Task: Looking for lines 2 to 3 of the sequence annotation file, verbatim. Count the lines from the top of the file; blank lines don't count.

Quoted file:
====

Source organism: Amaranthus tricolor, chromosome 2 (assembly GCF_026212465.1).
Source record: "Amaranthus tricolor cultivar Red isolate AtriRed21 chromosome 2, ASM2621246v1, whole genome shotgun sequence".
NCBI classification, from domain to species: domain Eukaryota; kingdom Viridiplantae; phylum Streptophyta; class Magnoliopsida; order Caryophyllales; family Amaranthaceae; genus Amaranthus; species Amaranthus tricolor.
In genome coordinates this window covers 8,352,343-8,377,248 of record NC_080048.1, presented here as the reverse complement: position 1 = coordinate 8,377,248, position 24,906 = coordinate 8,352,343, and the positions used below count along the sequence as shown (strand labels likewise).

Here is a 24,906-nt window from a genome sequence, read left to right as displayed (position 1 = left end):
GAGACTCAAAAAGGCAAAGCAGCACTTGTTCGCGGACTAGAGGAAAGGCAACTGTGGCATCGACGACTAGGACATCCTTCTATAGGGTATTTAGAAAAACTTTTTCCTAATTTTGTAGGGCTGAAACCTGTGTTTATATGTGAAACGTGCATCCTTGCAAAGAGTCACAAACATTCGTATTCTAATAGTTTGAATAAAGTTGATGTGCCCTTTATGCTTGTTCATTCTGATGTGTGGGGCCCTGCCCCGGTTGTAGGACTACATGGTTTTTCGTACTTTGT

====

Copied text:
Source record: "Amaranthus tricolor cultivar Red isolate AtriRed21 chromosome 2, ASM2621246v1, whole genome shotgun sequence".
NCBI classification, from domain to species: domain Eukaryota; kingdom Viridiplantae; phylum Streptophyta; class Magnoliopsida; order Caryophyllales; family Amaranthaceae; genus Amaranthus; species Amaranthus tricolor.